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Earl Sterndale, five miles south of Buxton, is ringed by beautiful hills such as Parkhouse, Chrome and High Wheeldon and superb walking country.  Despite this it is a relatively unknown area, even for many of those who regularly walk in the Peak District.  

This short walk through stunningly beautiful countryside visits Dowel Dale looked down upon by Chrome Hill on the west side of the dale, and Parkhouse Hill on the east. Chrome is recorded as the highest Hill in the county and the urge to make a detour and climb it may prove irresistible on this walk. The view from the top on a clear day is magnificent. 

Important archaeological finds were made at Dowel Cave, which was used by the earliest known settlers in the White Peak. The cave dwellers lived by hunting, prey being plentiful in the area. 

During the earlier stages of the walk the route passes midway between Glutton and Glutton Grange, dated 1675. The cheese factory at Glutton, built in the 1870s, produced Wensleydale Cheese until the 1960s. 


Length:    3 miles. An extra mile can be added by climbing Chrome Hill, see the footpath sign on the route to Dowall Hall.    

Start/Finish:     Roadside car parking near the church.    

Location:     From the North leave the A515 (2 miles South-East of Buxton) and follow the B5053 for two miles, before turning left signed for Earl Sterndale. From the South follow the B5053 to the village.           

Terrain:     Through fields mainly used for sheep and cattle grazing and along quiet country lanes. There is one fairly easy descent near the start of the walk, as long as the correct path is followed. The climb out of Dowel Dale is quite steep, but short in length. The fairly steep climb up Chrome Hill (optional) is well rewarded by fine views.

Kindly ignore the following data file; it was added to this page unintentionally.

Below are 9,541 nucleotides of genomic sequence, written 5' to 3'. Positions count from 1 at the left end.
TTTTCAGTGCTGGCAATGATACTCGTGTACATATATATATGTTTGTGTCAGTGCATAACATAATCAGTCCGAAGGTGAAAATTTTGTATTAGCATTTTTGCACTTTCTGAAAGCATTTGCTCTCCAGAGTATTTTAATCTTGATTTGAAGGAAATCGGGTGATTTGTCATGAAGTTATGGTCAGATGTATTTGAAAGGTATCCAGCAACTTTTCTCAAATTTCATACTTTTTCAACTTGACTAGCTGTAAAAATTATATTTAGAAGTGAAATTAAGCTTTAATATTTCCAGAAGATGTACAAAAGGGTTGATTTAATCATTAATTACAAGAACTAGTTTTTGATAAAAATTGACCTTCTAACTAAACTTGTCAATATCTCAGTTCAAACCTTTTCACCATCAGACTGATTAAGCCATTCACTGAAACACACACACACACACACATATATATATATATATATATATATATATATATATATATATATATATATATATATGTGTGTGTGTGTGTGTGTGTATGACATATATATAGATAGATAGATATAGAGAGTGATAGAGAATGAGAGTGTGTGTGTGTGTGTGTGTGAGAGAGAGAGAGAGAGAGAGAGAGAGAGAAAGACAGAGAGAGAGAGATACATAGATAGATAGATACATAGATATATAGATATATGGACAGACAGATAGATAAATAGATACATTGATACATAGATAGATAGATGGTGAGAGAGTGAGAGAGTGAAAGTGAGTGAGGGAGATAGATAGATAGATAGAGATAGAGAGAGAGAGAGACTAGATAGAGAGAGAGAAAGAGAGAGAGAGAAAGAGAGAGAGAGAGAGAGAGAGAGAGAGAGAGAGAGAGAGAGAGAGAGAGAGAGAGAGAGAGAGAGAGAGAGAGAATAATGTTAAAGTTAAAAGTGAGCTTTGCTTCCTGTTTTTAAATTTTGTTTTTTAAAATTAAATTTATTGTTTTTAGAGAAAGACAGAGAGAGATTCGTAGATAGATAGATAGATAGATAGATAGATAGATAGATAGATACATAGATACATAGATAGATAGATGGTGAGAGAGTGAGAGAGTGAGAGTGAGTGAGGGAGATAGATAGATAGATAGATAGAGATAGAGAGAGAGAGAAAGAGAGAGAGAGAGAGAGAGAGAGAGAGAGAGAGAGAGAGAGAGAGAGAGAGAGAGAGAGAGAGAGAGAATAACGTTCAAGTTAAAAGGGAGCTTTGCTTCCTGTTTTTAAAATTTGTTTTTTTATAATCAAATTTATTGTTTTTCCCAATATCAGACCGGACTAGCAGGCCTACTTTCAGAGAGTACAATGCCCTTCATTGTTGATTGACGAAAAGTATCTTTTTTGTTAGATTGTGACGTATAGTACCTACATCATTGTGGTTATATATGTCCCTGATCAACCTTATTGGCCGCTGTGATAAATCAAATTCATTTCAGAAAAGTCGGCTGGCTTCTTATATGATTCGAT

1.            Walk in front of the Quiet Woman Public House, going to the right, through a gap between the pub and an out-building.

2.      Once through the gap, continue straight ahead at a sign post, taking the route for Hollinsclough.

3.      Cross two further stiles and an access road, and continue straight on for a few yards to cross a stile into a field.

4.      Angle to the left, passing close to the corner of another field, to reach the far left hand corner of the field. Go over a stile sited between a gate and a water trough.

5.      Maintain the same direction across the next field and climb over a high wall stile.

6.      Turn to the right and walk for a short distance through a boulder strewn area, before going to the left along a grass ridge.

7.      Go right over a stile, by a yellow topped marker post and angle slightly to the left, to reach a stile at the bottom of the field.

8.      Cross the road and the stile directly in front of you to enter a narrow field. Cross the field and go through a stile by a metal gate.

9.      Angle to the left up a large field, aiming for the top corner of the hedge you can see in the distance. The field widens out slightly after reaching this point and you will see the stile a few yards in front of you.

10.   Follow a discernable track across the next field as it very gradually goes to the left to join a quiet country road, near a finger post sign.

11.  Ignore the foot path sign and follow the road round to the right to reach Dowall Hall (the road is unfenced, first on the right and then the left along this stretch). If you want to climb Chrome Hill, take the footpath sign on the left, before reaching Dowall Hall, and return to the same point after completing your climb.